Physical and sexual abuse, salivary cortisol, and neurologic correlates of violent criminal behavior in female prison inmates

School of Nursing, Philadelphia, Pennsylvania, USA.
Biological Psychiatry (Impact Factor: 10.26). 02/2004; 55(1):21-31. DOI: 10.1016/S0006-3223(03)00705-4
Source: PubMed


Both physical and emotional traumas have been related to neurologic and neuroendocrine abnormalities that may be associated with violent behavior.
A modified case-control design was used for blinded comparison of 113 female inmates convicted of violent and nonviolent crimes. History of having been physically or sexually abused, neurologic history and physical examination, basal salivary cortisol levels, and associated variables were investigated to identify possible risk factors for violent compared to nonviolent criminal convictions.
Of all inmates studied, 95% had neurologic histories predating the current crime and/or neurologic examination abnormalities. Logistic regression revealed morning cortisol levels, number of years since last abuse, number of prior suicide attempts, and traumatic brain injuries with loss of consciousness to be significantly associated with current violent convictions, with a mean of two brain injuries with loss of consciousness per subject in the violent group.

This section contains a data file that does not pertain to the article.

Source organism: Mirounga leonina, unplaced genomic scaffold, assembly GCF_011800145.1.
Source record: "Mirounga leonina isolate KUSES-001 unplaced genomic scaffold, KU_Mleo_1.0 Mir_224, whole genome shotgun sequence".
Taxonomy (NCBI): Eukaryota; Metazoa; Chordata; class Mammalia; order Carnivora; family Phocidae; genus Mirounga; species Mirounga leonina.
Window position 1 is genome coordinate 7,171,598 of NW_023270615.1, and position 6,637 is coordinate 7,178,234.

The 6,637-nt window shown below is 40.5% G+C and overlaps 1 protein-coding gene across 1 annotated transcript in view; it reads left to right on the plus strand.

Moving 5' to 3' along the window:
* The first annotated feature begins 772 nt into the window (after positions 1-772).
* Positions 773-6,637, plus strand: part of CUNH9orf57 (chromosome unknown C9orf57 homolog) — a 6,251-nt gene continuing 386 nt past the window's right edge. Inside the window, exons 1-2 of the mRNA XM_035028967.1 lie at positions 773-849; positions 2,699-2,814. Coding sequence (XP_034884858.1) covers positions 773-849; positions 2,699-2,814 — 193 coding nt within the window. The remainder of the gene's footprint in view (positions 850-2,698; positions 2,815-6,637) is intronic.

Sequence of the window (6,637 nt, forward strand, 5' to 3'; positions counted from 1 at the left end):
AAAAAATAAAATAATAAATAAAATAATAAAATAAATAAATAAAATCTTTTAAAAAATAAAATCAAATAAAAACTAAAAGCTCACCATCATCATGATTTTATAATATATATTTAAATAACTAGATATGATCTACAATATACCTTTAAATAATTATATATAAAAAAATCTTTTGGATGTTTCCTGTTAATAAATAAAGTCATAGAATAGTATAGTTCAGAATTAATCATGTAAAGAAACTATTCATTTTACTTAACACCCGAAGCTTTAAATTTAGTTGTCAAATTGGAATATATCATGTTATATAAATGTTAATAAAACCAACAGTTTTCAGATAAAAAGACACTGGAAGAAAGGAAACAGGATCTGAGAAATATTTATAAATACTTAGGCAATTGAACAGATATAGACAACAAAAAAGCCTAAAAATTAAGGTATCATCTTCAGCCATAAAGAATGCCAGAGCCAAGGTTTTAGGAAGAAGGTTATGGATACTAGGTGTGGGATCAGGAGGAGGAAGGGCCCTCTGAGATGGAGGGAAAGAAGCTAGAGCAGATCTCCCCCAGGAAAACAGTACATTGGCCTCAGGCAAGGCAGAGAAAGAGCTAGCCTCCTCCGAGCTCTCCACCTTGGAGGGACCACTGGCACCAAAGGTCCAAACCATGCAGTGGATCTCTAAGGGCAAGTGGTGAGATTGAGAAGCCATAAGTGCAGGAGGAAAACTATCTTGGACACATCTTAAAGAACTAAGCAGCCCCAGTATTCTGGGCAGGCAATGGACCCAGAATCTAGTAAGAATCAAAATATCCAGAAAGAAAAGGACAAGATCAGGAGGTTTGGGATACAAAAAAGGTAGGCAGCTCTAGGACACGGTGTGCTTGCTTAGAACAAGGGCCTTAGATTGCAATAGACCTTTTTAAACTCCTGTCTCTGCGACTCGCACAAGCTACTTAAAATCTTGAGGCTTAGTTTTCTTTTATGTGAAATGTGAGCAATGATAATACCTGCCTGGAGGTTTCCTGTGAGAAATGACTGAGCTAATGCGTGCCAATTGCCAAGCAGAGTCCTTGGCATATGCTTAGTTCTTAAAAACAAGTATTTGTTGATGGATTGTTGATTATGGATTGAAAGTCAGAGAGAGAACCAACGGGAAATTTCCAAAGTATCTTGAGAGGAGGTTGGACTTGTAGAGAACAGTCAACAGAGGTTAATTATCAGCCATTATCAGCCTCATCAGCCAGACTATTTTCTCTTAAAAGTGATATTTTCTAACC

A greater number of traumatic brain injuries with loss of consciousness and suicide attempts, more recent abuse, and low morning basal salivary cortisol levels could be associated with dangerous violent criminal behavior, including murder, in female prison inmates. Future research should investigate neuroendocrine challenges, more psychiatric and violence measures, and different populations with longitudinal designs.

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